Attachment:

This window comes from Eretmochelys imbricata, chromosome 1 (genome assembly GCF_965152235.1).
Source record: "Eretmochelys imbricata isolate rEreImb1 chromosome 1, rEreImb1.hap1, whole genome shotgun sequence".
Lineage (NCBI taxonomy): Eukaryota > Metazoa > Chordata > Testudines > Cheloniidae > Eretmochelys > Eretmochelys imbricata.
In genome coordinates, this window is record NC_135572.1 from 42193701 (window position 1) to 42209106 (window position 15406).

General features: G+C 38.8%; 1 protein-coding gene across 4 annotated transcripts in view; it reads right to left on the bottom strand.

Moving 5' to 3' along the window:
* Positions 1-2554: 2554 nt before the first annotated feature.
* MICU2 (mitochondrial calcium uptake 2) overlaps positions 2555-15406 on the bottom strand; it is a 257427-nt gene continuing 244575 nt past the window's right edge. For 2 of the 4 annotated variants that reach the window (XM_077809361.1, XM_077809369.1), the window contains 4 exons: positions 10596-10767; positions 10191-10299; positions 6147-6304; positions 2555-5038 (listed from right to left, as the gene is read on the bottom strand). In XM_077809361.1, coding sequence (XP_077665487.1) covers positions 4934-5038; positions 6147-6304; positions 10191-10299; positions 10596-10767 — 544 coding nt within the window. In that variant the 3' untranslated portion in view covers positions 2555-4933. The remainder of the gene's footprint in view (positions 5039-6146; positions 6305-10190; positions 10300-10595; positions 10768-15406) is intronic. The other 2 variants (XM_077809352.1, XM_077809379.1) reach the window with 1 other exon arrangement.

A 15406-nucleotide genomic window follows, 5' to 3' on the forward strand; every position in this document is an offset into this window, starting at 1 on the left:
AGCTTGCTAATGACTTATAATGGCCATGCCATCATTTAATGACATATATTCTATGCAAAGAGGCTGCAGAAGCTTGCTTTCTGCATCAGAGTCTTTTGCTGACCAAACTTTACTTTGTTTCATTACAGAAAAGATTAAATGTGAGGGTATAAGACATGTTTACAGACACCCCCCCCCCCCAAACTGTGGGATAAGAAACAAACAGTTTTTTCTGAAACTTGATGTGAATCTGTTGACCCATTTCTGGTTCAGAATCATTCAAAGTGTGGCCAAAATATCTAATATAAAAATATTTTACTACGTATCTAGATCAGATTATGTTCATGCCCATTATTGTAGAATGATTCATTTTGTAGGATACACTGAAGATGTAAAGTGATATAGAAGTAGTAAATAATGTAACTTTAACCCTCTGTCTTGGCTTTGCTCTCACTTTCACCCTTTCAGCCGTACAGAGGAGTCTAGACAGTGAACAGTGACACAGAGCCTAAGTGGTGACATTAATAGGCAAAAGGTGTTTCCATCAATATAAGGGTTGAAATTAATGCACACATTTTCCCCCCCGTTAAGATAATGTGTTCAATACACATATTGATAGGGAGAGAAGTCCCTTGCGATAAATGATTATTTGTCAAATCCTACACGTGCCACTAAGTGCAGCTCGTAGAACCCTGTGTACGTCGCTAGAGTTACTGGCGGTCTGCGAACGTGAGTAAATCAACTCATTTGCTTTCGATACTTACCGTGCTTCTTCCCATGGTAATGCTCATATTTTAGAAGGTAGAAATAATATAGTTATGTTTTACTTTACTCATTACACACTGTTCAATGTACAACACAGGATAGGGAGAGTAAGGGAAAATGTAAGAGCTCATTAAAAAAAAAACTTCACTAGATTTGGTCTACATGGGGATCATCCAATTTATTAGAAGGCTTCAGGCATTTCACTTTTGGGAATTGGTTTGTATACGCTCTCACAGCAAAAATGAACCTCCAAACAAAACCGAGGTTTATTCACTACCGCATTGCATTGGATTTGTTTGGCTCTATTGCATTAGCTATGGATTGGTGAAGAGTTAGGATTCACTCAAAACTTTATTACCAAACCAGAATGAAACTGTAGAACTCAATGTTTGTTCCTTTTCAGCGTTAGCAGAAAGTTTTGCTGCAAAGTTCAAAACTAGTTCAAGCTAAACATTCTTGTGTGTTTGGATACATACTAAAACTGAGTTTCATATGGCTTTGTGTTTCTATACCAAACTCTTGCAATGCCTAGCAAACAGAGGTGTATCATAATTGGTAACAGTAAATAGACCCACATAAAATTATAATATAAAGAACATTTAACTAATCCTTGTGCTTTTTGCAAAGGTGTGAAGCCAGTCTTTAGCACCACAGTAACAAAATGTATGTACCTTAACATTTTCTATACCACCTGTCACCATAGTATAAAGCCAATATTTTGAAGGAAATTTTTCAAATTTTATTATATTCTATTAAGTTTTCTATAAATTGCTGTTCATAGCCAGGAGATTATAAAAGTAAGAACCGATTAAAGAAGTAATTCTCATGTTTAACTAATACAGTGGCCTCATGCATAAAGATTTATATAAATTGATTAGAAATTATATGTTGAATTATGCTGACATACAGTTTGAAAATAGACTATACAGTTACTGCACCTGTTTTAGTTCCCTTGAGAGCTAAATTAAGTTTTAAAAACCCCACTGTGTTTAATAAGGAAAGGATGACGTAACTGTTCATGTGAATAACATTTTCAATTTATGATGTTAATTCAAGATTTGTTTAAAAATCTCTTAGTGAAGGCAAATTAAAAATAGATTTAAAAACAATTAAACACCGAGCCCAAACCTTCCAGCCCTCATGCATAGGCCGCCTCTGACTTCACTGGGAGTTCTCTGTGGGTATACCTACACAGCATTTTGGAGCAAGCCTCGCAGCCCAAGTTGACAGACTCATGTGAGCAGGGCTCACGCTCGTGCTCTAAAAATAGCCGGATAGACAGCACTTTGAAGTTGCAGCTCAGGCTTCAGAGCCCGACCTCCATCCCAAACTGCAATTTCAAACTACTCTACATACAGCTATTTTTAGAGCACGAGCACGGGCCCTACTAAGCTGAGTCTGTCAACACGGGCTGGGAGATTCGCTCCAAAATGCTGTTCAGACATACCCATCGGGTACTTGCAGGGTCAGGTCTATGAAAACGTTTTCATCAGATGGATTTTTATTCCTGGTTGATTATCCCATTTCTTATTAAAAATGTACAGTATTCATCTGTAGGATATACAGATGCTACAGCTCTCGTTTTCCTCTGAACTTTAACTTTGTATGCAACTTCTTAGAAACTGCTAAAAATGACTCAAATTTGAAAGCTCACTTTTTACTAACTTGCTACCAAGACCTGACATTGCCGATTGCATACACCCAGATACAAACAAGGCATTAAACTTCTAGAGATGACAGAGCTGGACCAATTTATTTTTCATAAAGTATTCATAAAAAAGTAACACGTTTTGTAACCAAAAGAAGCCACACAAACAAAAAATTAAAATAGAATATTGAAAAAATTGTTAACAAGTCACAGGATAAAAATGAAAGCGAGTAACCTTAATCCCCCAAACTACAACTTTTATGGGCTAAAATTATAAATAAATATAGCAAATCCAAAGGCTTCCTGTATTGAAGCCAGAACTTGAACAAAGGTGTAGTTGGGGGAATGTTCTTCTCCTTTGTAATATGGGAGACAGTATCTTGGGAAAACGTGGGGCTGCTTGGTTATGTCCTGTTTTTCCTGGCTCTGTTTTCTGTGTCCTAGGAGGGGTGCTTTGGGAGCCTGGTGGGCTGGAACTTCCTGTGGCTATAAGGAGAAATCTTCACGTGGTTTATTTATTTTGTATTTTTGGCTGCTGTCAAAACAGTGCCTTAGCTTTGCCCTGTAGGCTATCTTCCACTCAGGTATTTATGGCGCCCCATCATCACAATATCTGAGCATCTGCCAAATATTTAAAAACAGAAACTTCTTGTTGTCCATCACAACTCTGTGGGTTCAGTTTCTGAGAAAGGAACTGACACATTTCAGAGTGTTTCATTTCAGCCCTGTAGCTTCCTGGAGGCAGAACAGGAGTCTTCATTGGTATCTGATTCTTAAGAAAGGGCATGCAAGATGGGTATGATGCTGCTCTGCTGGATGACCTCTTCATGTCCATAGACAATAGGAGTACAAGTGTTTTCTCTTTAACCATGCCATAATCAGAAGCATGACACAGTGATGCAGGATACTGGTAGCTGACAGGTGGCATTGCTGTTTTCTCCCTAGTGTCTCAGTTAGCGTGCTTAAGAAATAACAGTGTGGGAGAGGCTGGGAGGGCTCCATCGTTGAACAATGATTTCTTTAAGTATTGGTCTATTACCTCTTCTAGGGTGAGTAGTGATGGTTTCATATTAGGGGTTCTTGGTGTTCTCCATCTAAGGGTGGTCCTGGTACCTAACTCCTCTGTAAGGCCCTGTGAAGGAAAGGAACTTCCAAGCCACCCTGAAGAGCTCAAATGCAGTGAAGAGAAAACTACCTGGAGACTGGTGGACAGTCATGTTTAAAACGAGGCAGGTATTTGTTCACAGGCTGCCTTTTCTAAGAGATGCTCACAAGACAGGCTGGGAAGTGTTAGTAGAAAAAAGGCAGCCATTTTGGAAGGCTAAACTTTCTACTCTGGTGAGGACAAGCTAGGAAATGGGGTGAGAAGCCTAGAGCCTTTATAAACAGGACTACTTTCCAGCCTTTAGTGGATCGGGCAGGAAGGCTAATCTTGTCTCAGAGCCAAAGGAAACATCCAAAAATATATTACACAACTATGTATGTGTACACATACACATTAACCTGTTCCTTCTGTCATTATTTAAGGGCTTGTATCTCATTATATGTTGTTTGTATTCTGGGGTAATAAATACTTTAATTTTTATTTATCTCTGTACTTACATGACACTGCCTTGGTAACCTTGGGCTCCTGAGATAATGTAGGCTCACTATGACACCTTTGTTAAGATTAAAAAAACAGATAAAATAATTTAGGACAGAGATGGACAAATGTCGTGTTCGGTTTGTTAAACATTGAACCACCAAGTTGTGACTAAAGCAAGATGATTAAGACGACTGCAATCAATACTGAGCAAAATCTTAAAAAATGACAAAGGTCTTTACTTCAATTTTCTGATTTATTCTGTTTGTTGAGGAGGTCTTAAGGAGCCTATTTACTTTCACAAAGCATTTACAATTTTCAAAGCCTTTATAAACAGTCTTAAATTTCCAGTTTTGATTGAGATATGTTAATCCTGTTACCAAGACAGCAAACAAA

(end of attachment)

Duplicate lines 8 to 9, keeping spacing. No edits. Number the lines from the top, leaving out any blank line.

* MICU2 (mitochondrial calcium uptake 2) overlaps positions 2555-15406 on the bottom strand; it is a 257427-nt gene continuing 244575 nt past the window's right edge. For 2 of the 4 annotated variants that reach the window (XM_077809361.1, XM_077809369.1), the window contains 4 exons: positions 10596-10767; positions 10191-10299; positions 6147-6304; positions 2555-5038 (listed from right to left, as the gene is read on the bottom strand). In XM_077809361.1, coding sequence (XP_077665487.1) covers positions 4934-5038; positions 6147-6304; positions 10191-10299; positions 10596-10767 — 544 coding nt within the window. In that variant the 3' untranslated portion in view covers positions 2555-4933. The remainder of the gene's footprint in view (positions 5039-6146; positions 6305-10190; positions 10300-10595; positions 10768-15406) is intronic. The other 2 variants (XM_077809352.1, XM_077809379.1) reach the window with 1 other exon arrangement.

A 15406-nucleotide genomic window follows, 5' to 3' on the forward strand; every position in this document is an offset into this window, starting at 1 on the left: